Family and friends of Leo Lipp-Neighbours came together on the 20th of February 2016, to unveil a completed off-road buggy that Leo started working on back in 2010, but never had a chance to finish. The reason he never finished it, is because shortly after he began the project back in 2010, Leo disappeared. Six years on, he's still missing.
January 24th 2010
Leo Lipp-Neighbours, a 19-year-old engineering student, has spent the night drinking with friends at the Phat Club in Nelson's CBD. After leaving the Phat club, Leo accompanies two of his mates, Ben Clark and Lewis Christie, back to their flat in Watson Street, Washington Valley. Leo suddenly announces that he is going off to be "one with nature," which his friends take to mean that he is going out to pee in a bush or something. But Leo doesn't head for any bushes, he gets into his car instead, and is last seen driving his distinctive orange 1987 Toyota Corolla station wagon away from the Watson Street address at around 4am.
The flatmates find no sign of Leo the next morning, calls to his phone go straight to voicemail and he doesn't return to either of his parent's homes. On January 26th, police launch a missing persons investigation and photos of Leo and his car are distributed to the media. By the 28th, leads are starting to come in and a possible sighting in Christchurch is investigated.
Those of you who are old enough to remember the disappearance of Ben Smart and Olivia Hope, will probably remember the difficult task that police and searchers are faced with in conducting a missing persons search in the Marlborough Sounds region. But for those of you who aren't familiar with that case, or the area I'm talking about, lets turn to Google Earth for some assistance...
|You can see more maps and images of Marlborough here.|
Viewed from above, it looks deceptively flat, but those darker green areas are all hilly, rough terrain with narrow, winding roads, many of them unsealed once you get off the main highway system. Some of these roads have steep slopes on one side and nothing but air on the other, with switch-back turns and sharp corners where the speed limit drops to 30kms. If you drive off the road...well, lets just say it's a bit like the ending of Thelma and Louise. The few people who live among all those inlets and isolated beaches mostly get around by boat, not by car.
The other thing that isn't visible in this image is just how heavily forested the region is. Those hills are covered in vegetation; rainforest as you get closer to the west coast, pine plantations for logging on the eastern side, and vast tracts of thick native bush across the Abel Tasman and Nelson Lakes National parks. Not the easiest place in the world to search for somebody.
By the end of January, Leo's family have hired a helicopter to conduct an aerial search of some of the more inaccessible areas of the region. They also scour the more remote roads of the area from the ground, looking for a possible crash site. Police and volunteer searchers are now spread out across the wider Marlborough area, searching Queen Charlotte Sounds, Golden Bay, Murchison and the Lewis Pass, but to no avail. There is no sign of Leo, or his orange car, amidst all the greenery.
At this early stage of the missing persons investigation, police don't believe there is anything suspicious about Leo's disappearance. The general consensus is that he has probably had some kind of accident and ended up off-road somewhere, or that he's deliberately taken off. Interviews with Leo's friends and family lead to a third, more tragic possibility, that he may have gone to take his own life. Ben Clark and Lewis Christie, the friends Leo had been drinking with that night, tell police that he'd been in a very dark mood that evening, saying things like "what's the point?" and that life was "shit."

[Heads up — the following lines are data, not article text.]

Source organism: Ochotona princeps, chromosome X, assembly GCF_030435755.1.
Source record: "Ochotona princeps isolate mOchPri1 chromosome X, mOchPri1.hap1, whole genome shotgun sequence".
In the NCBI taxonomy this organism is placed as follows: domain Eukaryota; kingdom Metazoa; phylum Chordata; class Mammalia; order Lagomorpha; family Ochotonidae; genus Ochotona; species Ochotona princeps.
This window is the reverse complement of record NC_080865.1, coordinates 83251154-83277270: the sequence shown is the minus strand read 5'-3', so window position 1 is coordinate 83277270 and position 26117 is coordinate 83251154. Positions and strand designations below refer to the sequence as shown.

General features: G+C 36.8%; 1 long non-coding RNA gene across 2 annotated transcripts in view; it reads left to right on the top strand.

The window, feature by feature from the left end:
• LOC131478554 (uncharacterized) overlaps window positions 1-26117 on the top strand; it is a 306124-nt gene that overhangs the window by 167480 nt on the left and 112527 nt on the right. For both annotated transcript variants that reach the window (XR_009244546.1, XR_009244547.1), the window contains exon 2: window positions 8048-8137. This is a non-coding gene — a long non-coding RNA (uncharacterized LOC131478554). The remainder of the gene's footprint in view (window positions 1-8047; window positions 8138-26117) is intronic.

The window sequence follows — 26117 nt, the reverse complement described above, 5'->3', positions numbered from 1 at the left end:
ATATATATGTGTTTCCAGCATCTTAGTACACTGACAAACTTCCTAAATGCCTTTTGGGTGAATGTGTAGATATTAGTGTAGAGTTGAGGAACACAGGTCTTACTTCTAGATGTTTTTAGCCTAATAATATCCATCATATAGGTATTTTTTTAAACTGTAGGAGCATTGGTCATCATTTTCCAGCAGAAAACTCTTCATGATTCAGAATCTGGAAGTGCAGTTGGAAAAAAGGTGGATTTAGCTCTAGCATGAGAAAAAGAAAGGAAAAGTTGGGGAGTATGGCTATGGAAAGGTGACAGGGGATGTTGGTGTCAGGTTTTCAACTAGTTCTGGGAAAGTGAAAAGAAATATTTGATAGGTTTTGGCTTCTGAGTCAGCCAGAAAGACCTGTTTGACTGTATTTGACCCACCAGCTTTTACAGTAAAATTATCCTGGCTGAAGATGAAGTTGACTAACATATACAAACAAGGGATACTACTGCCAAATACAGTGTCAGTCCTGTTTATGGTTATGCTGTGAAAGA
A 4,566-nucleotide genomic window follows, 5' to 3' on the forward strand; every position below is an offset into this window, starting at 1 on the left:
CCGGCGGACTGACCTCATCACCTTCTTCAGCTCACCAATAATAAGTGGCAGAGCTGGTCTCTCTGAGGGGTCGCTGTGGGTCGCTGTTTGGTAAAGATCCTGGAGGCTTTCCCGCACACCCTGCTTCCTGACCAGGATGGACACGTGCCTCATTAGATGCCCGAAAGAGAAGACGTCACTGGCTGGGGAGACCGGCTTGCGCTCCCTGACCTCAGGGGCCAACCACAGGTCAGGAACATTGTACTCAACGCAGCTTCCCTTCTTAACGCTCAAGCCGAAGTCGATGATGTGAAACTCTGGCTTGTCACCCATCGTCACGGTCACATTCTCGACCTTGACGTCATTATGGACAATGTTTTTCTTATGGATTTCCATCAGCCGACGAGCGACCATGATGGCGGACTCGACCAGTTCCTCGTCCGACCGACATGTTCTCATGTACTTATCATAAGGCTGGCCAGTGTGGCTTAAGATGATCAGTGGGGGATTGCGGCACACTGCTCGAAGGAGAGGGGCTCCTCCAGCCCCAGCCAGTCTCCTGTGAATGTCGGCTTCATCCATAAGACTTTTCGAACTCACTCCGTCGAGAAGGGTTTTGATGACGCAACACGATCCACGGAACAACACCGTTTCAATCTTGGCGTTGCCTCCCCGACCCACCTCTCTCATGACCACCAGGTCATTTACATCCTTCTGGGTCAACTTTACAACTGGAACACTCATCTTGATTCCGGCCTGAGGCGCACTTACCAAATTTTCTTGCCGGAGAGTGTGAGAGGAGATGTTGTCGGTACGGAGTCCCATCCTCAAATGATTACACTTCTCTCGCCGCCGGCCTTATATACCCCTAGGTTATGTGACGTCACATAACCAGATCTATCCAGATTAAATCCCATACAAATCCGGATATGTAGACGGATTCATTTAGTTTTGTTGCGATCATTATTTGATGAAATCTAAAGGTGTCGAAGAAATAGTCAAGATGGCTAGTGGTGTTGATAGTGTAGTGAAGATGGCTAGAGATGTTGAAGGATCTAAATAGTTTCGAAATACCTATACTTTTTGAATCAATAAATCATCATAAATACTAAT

Family and friends spoke to journalists about this possibility, telling them that alcohol made Leo impulsive, and that he didn't always handle his drinking well. He'd been picked up driving dangerously while drunk almost a year to the day before he disappeared, and had taken off suddenly on a few occasions while drinking at the same flat.
But, as more time went by with no sign of Leo, the slow and steady trickle of tips from the public lead police to conclude that darker forces may have been at work. In 2013, three years after Leo's disappearance, Detective Sergeant Mark Kaveney made a statement to the media that, as a result of leads from the public, they were now treating the disappearance as suspicious.
"I believe that we are now looking for someone who has committed a serious crime against this young man. That person must be held to account."
Detective Kavaney is right, the person or persons responsible for Leo Lipp-Neighbours disappearance does need to be held to account. Leo's parents, the rest of his family and his friends have waited six years with no answers, no closure of any kind and we cannot even begin to imagine how difficult and how painful that must be. They will never get those answers or that closure unless people come forward with more information.
Leo Lipp-Neighbours was 19-years-old at the time of his disappearance. He is 185cm tall with slim build and light brown hair. He was last seen wearing a yellow t-shirt with black and red writing on the front, blue jeans, and black leather shoes. His car is an orange 1987 Toyota Corolla station wagon, registration number NQ7258.
If you have any information about Leo Lipp-Neighbours' disappearance, however small or unimportant you might think it is, please do the right thing and come forward. If you don't want to go to the police for whatever reason than call Crimestoppers and leave an anonymous tip.
Nelson police - (03) 546 3840.
Crimestoppers - 0800 555 111
Crimestoppers: Leo Lipp-Neighbours